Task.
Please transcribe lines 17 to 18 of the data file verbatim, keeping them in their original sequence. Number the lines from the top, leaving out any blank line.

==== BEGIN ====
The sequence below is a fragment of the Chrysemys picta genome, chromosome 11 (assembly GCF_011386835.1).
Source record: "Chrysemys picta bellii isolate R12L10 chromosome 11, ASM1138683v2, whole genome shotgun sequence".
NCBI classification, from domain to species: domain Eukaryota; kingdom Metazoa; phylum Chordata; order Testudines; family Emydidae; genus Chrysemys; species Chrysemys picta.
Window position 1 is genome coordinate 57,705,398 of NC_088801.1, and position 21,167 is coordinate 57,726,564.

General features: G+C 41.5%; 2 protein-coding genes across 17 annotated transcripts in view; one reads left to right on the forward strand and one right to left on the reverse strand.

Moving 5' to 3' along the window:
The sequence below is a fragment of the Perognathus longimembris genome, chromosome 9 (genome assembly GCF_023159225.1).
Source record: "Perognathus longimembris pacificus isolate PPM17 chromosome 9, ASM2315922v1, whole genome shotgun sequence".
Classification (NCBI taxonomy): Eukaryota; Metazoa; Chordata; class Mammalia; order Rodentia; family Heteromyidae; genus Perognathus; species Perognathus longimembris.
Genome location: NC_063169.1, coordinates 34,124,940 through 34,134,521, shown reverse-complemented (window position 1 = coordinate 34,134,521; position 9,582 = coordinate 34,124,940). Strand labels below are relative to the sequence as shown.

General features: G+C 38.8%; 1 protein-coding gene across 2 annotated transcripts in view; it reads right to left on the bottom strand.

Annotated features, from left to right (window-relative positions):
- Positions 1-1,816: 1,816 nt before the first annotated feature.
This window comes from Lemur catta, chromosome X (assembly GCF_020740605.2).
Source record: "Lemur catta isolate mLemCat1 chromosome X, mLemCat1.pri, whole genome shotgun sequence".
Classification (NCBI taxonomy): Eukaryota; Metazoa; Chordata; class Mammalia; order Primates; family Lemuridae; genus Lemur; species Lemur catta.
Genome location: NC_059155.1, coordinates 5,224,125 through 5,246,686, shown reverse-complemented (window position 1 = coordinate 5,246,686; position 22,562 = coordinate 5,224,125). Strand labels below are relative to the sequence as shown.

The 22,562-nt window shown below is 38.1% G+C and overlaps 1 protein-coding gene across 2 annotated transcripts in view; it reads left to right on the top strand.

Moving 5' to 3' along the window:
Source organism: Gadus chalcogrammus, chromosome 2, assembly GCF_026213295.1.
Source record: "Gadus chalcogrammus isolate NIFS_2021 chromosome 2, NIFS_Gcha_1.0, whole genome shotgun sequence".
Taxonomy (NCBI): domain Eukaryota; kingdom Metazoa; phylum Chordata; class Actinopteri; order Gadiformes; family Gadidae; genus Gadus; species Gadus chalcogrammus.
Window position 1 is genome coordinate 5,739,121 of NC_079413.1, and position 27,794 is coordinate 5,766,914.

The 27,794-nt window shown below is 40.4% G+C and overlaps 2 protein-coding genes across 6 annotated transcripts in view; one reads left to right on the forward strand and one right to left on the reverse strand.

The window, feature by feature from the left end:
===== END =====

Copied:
Genome location: NC_059155.1, coordinates 5,224,125 through 5,246,686, shown reverse-complemented (window position 1 = coordinate 5,246,686; position 22,562 = coordinate 5,224,125). Strand labels below are relative to the sequence as shown.

The 22,562-nt window shown below is 38.1% G+C and overlaps 1 protein-coding gene across 2 annotated transcripts in view; it reads left to right on the top strand.